When I reverse engineer vendor software, my purpose is not to uncover the vendor's secrets so that my client can re-create the software. First, that would be unethical. Second, reimplementation is usually uneconomical, and I would view it as a last resort. Rather, my purpose is to assess the software's merit, to get past the hidden assumptions and the sales claims. Reverse engineering deepens my understanding of a product and lets me communicate with a vendor.
Unfortunately, many persons still regard reverse engineering as sinister. They completely misunderstand the intent, perhaps because hardware reverse engineering is often done to re-create the product. However, this is not the case in database reverse engineering, and there is nothing at all wrong with a customer discovering what is truly for sale.
My clients openly ask vendors for their database structure and tell them why they want it. If the vendor refuses, my clients tell them they will be penalized in the evaluation. Most vendors acquiesce and settle for a nondisclosure agreement. I urge my clients to agree to reasonable nondisclosure terms.
Some vendors find reverse engineering threatening, but it is threatening only to the inept vendors. The superb vendors should welcome the technology; it makes their excellence visible for all to see in a manner that is much more credible than mere words or a sales ad. This kind of credibility cannot be bought.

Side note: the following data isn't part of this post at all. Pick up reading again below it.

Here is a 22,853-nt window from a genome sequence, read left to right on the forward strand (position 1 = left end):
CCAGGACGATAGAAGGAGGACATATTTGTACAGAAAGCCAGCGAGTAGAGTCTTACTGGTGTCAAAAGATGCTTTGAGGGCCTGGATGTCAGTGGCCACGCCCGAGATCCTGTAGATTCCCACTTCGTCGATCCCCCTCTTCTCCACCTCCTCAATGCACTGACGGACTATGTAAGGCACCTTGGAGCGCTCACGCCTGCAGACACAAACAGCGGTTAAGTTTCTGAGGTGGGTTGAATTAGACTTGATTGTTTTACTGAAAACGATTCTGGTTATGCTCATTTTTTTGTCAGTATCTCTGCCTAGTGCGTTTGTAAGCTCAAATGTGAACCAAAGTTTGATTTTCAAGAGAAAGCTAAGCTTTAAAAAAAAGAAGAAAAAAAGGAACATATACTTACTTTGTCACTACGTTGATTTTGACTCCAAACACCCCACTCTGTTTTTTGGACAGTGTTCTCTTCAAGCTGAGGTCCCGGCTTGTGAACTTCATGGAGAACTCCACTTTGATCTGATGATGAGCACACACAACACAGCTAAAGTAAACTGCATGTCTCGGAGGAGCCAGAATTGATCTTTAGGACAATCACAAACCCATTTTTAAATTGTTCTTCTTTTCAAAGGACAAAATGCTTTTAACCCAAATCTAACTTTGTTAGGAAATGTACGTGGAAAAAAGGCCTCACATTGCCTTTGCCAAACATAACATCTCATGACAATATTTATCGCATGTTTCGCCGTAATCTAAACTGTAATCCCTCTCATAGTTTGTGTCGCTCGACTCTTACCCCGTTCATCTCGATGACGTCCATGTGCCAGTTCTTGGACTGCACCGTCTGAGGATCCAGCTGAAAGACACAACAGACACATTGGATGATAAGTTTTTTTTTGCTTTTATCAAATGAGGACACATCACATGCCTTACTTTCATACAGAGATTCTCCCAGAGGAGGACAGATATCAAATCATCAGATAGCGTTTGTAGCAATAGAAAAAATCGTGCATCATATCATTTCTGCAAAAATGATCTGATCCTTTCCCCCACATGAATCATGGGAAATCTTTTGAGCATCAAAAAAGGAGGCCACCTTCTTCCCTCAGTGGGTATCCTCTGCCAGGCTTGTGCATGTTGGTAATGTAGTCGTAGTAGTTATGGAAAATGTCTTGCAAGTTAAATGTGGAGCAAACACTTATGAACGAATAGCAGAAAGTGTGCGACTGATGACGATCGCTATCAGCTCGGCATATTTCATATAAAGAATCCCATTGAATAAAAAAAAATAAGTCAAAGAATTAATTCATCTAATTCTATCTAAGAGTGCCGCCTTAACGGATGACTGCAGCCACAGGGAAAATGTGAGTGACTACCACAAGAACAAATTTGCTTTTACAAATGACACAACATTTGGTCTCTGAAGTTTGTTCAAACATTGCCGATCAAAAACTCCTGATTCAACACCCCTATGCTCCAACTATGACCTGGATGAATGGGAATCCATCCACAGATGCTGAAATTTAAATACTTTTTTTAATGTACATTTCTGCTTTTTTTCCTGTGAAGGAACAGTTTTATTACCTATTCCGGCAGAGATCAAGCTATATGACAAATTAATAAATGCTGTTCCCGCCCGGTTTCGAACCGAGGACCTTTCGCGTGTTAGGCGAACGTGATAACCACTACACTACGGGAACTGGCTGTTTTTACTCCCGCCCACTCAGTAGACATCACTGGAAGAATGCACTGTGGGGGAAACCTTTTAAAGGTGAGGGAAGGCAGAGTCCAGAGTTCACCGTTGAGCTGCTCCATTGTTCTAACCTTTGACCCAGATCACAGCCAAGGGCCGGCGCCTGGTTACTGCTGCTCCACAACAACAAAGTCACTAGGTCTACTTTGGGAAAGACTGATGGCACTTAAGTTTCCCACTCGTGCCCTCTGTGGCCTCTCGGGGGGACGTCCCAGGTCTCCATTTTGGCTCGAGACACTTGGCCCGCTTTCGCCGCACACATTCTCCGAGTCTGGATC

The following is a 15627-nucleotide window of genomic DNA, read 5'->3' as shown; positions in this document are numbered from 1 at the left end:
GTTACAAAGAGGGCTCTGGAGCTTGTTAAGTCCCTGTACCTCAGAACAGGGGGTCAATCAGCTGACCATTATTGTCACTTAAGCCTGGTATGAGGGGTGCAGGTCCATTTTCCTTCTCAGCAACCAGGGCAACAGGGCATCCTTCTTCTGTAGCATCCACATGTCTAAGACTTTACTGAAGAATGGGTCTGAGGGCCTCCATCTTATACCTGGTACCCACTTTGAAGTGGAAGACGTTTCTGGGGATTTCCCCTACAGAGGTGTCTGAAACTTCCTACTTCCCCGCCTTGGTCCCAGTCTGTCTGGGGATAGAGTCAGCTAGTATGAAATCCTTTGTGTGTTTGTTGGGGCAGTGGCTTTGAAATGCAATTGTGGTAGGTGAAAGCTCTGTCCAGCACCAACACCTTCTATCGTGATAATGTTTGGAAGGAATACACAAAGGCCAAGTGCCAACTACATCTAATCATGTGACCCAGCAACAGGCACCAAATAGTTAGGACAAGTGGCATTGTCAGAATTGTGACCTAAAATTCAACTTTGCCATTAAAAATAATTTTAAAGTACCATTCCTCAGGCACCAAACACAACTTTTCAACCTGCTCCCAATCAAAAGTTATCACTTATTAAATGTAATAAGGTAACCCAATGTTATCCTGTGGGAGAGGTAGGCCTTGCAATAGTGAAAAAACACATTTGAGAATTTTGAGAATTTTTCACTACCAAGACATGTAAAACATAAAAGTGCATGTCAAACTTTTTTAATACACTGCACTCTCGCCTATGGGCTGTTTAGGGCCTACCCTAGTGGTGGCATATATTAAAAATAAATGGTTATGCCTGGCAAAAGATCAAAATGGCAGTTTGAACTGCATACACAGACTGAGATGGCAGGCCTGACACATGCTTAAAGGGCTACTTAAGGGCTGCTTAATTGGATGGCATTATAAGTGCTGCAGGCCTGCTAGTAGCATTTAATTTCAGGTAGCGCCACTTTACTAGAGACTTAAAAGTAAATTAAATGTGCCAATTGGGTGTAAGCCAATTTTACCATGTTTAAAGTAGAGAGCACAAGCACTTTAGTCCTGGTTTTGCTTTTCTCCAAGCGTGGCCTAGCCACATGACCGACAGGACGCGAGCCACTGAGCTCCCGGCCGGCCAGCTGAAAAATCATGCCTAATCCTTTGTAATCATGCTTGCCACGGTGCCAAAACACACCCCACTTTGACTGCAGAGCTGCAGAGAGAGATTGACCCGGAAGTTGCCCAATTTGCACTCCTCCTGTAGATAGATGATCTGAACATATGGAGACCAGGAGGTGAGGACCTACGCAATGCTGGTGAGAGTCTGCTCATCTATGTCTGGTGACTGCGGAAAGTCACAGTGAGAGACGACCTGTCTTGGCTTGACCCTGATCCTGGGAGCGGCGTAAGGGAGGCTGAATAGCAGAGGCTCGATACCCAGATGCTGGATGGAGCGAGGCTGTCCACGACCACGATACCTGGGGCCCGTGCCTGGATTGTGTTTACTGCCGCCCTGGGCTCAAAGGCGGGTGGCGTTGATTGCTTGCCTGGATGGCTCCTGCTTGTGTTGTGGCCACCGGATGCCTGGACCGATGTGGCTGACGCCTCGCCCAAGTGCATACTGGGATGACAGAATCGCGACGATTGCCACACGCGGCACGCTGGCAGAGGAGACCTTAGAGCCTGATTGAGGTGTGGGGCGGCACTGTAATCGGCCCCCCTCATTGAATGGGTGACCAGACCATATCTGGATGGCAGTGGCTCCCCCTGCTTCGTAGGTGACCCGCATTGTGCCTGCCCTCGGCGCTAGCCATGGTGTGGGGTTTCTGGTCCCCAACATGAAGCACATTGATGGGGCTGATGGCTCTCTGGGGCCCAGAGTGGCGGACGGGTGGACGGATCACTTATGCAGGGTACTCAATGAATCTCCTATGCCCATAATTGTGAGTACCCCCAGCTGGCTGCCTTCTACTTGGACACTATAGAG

Reverse engineering has further benefits for skilled vendors. When customers are assured of quality, they can justify paying a premium price, and they become more interested in collateral products. A customer will pay more for software that has fewer maintenance problems and is simpler to deploy.
Reverse engineering causes a shift in business practices, and fosters a culture of openness. The vendors put forth their products for customers to judge. Reverse engineering exposes the strengths and weaknesses of products and causes an evolutionary bias toward excellence. Reverse engineering induces vendors to upgrade their software engineering practices so that they can survive the scrutiny.